Objective Cardiac rehabilitation (CR) improves patient outcomes in cardiovascular disease (CVD), but little is known about its current practice in China. Since China has a high CVD burden, the potential impact of CR is large. We surveyed large hospitals in China to assess the prevalence and characteristics of CR.
Methods We carried out a cross-sectional survey of 454 large medical centres in China to ascertain the prevalence of CR, perceived barriers to CR and various other characteristics of centres with and without CR programmes.
Results Responses were received from 124 (27%) of the 454 centres surveyed. Of these, only 30 (24%) reported having an operating CR programme. This was true, despite the near universal availability of advanced imaging, coronary stenting and other technologies. Overall, the estimated availability of CR programmes was about 2 programmes per 100 million inhabitants. Centres with CR were more likely than centres without CR to be university or government hospitals, have more inpatient cardiovascular beds and provide secondary CVD prevention services. Perceived barriers to CR included a lack of awareness, training and experience in CR, as well as limited resources for a CR programme. Respondents suggested that educational and training activities could help promote greater implementation of CR in China.
Conclusions The availability of CR is low (24%) in the large medical centres in China we surveyed, highlighting the importance of efforts to raise awareness of the benefits of CR, to provide CR training to healthcare professionals and to improve CR availability throughout China.
- CORONARY ARTERY DISEASE
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There is growing evidence that cardiac rehabilitation (CR) is a cost-effective and highly beneficial method of delivering secondary prevention services, resulting in decreased cardiovascular morbidity and mortality in patients with cardiovascular disease (CVD).1–4 Unfortunately, CR usage is suboptimal and has significant geographical variability in the USA, with close correlation between CR participation and local availability of CR programmes.5 Usage of CR in parts of Europe, Canada, Australia and Latin America is also suboptimal and variable,6–10 but little is known about the availability and use of CR in China, the most populous country in the world.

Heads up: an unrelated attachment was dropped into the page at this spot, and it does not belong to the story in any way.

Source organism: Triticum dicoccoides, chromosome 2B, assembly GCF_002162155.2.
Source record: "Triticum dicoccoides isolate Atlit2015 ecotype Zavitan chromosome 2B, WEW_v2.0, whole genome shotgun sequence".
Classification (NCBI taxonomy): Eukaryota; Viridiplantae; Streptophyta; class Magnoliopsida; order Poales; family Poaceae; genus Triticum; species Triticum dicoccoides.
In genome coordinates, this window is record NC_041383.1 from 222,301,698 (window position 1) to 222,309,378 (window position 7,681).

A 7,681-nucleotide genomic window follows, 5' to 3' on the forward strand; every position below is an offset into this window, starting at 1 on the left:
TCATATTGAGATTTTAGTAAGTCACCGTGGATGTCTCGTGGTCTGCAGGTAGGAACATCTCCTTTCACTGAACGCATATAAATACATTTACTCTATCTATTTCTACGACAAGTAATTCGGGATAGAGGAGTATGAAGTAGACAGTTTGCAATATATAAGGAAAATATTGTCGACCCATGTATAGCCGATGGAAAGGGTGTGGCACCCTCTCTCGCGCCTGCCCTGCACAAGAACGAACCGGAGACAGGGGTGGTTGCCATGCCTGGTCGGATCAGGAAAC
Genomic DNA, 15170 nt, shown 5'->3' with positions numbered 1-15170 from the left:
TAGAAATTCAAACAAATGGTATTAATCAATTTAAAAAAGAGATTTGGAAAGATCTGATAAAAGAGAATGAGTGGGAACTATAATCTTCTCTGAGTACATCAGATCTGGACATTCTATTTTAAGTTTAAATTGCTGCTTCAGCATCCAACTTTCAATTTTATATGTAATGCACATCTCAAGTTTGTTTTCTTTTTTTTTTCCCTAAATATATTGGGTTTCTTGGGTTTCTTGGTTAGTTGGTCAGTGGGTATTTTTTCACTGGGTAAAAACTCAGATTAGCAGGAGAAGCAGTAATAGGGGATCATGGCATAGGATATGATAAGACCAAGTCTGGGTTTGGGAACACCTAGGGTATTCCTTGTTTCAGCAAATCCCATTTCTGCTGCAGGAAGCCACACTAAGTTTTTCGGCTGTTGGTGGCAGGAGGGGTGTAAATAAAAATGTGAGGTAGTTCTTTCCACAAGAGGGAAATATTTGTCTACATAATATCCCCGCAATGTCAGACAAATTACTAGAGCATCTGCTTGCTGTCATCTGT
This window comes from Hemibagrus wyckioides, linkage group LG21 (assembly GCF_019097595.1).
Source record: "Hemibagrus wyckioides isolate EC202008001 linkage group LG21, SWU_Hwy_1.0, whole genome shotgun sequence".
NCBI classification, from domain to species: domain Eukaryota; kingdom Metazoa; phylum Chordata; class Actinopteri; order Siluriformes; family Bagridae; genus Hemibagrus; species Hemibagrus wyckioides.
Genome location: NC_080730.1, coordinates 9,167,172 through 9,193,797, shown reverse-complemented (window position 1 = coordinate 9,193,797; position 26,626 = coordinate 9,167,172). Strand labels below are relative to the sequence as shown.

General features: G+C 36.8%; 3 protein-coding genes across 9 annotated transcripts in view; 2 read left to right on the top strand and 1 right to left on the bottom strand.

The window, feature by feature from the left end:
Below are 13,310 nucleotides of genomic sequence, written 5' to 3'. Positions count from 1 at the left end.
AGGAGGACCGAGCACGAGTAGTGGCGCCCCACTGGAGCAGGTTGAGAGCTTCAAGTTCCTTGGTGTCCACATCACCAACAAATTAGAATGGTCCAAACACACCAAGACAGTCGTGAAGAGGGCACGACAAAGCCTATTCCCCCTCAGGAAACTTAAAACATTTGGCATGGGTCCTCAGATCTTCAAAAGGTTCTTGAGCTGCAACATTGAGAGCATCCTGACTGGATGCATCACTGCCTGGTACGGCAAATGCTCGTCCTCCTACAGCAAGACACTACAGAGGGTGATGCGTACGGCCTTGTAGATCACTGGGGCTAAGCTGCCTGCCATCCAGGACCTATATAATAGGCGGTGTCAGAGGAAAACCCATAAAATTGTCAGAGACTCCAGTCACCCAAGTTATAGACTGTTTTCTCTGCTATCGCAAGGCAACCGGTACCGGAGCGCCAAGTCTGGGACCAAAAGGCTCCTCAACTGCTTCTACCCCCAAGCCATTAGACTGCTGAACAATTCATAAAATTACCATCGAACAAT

The aim of our study was to carry out a national survey of the largest hospitals in China in order to identify the availability, predictors and characteristics of operational CR programmes.
We carried out an email-based survey of 454 (51%) of the 899 largest (level IIIA) hospitals in China, identified from a list of hospitals through the Ministry of Health of the People's Republic of China (now called the National Health and Family Planning Commission of the People's Republic of China). We contacted the chief of cardiology at each hospital and asked him/her to participate in the survey. Email addresses of the chiefs of cardiology were obtained from the communication directories of Chinese national cardiovascular conferences and from the list of corresponding author email addresses in major Chinese and international medical journals. If we had not received a response to the email survey after 2 weeks, we re-sent the request. If we still had not received a response after 2 additional weeks, an alternative physician leader was identified at that same hospital and was sent the survey request. If the alternative physician did not respond after two requests, we considered that hospital to be a ‘non-respondent’. Consent was obtained from each respondent and the project was approved by the Mayo Clinic Institutional Review Board. We provided to each respondent a brief DVD on CR produced by the Mayo Clinic, as a small token of appreciation and as an incentive to participate in the survey.
The survey included three components: (1) a 36-item survey of basic hospital and staff characteristics, (2) respondents who reported having an active CR programme were asked to complete a second survey about how they had developed, implemented and maintained their CR programme and (3) respondents from centres without CR programmes were sent a second survey about potential barriers to the development, implementation and maintenance of a CR programme.
Finally, an abbreviated version of the original survey was sent to non-respondents that included 6 of the original 36 survey items that helped ascertain whether or not the hospital had an operating CR programme.
Content and face validity of the survey items were assessed by the coauthors, who have experience in both survey research and CR. All survey questions were translated into Chinese by one of the investigators (ZZ). That translation was reviewed and approved by the Mayo Clinic Language Services Department.
Prevalence of CR programmes was estimated from responses to the surveys. Using the initial 36-item survey, we performed univariate analysis to find those factors that differed significantly between the hospitals with CR and those without CR. Significant univariate factors were then assessed using multivariate logistic regression to identify which if any characteristics were independently associated with the presence of CR. Statistical analysis was performed with SPSS V.13.0 (SPSS, Chicago, IL, USA). Due to the limited sample size, frequencies were compared with non-parametric Mann–Whitney U test. A two-sided p value of <0.05 was considered to be statistically significant.